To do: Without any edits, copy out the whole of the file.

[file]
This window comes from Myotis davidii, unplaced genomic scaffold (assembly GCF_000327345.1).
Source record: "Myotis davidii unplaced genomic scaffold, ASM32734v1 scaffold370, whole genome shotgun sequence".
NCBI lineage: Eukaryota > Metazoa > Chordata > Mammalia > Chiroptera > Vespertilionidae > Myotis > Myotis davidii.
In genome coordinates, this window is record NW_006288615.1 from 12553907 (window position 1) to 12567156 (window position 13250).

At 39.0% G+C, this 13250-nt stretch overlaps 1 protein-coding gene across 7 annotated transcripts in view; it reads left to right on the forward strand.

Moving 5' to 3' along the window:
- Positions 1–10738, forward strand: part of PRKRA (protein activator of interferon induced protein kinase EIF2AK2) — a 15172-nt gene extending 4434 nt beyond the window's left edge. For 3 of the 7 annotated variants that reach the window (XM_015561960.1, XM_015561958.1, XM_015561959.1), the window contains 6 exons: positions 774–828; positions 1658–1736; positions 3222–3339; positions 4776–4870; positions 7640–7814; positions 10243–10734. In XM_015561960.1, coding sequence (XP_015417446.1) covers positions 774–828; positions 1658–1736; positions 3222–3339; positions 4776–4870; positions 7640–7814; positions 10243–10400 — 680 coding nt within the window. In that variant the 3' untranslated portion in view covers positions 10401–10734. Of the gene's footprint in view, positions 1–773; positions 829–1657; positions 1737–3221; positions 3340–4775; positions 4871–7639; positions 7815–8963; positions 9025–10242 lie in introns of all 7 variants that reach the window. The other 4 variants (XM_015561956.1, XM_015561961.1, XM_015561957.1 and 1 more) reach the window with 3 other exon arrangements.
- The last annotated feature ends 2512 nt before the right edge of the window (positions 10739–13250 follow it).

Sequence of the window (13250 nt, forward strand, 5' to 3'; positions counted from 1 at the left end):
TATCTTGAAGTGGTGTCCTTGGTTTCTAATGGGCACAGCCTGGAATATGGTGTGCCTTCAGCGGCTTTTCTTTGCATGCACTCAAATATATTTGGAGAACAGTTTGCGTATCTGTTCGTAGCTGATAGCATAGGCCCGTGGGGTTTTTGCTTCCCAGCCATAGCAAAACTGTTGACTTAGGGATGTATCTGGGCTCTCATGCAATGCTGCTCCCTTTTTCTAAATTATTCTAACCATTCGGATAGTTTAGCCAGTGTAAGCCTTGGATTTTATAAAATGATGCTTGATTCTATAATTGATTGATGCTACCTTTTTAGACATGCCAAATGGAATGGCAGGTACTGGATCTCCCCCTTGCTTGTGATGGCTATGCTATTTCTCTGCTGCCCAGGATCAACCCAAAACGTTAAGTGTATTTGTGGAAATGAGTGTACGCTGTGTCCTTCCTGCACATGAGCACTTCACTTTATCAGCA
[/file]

This window comes from Myotis davidii, unplaced genomic scaffold (assembly GCF_000327345.1).
Source record: "Myotis davidii unplaced genomic scaffold, ASM32734v1 scaffold370, whole genome shotgun sequence".
NCBI lineage: Eukaryota > Metazoa > Chordata > Mammalia > Chiroptera > Vespertilionidae > Myotis > Myotis davidii.
In genome coordinates, this window is record NW_006288615.1 from 12553907 (window position 1) to 12567156 (window position 13250).

At 39.0% G+C, this 13250-nt stretch overlaps 1 protein-coding gene across 7 annotated transcripts in view; it reads left to right on the forward strand.

Moving 5' to 3' along the window:
- Positions 1–10738, forward strand: part of PRKRA (protein activator of interferon induced protein kinase EIF2AK2) — a 15172-nt gene extending 4434 nt beyond the window's left edge. For 3 of the 7 annotated variants that reach the window (XM_015561960.1, XM_015561958.1, XM_015561959.1), the window contains 6 exons: positions 774–828; positions 1658–1736; positions 3222–3339; positions 4776–4870; positions 7640–7814; positions 10243–10734. In XM_015561960.1, coding sequence (XP_015417446.1) covers positions 774–828; positions 1658–1736; positions 3222–3339; positions 4776–4870; positions 7640–7814; positions 10243–10400 — 680 coding nt within the window. In that variant the 3' untranslated portion in view covers positions 10401–10734. Of the gene's footprint in view, positions 1–773; positions 829–1657; positions 1737–3221; positions 3340–4775; positions 4871–7639; positions 7815–8963; positions 9025–10242 lie in introns of all 7 variants that reach the window. The other 4 variants (XM_015561956.1, XM_015561961.1, XM_015561957.1 and 1 more) reach the window with 3 other exon arrangements.
- The last annotated feature ends 2512 nt before the right edge of the window (positions 10739–13250 follow it).

Sequence of the window (13250 nt, forward strand, 5' to 3'; positions counted from 1 at the left end):
TATCTTGAAGTGGTGTCCTTGGTTTCTAATGGGCACAGCCTGGAATATGGTGTGCCTTCAGCGGCTTTTCTTTGCATGCACTCAAATATATTTGGAGAACAGTTTGCGTATCTGTTCGTAGCTGATAGCATAGGCCCGTGGGGTTTTTGCTTCCCAGCCATAGCAAAACTGTTGACTTAGGGATGTATCTGGGCTCTCATGCAATGCTGCTCCCTTTTTCTAAATTATTCTAACCATTCGGATAGTTTAGCCAGTGTAAGCCTTGGATTTTATAAAATGATGCTTGATTCTATAATTGATTGATGCTACCTTTTTAGACATGCCAAATGGAATGGCAGGTACTGGATCTCCCCCTTGCTTGTGATGGCTATGCTATTTCTCTGCTGCCCAGGATCAACCCAAAACGTTAAGTGTATTTGTGGAAATGAGTGTACGCTGTGTCCTTCCTGCACATGAGCACTTCACTTTATCAGCA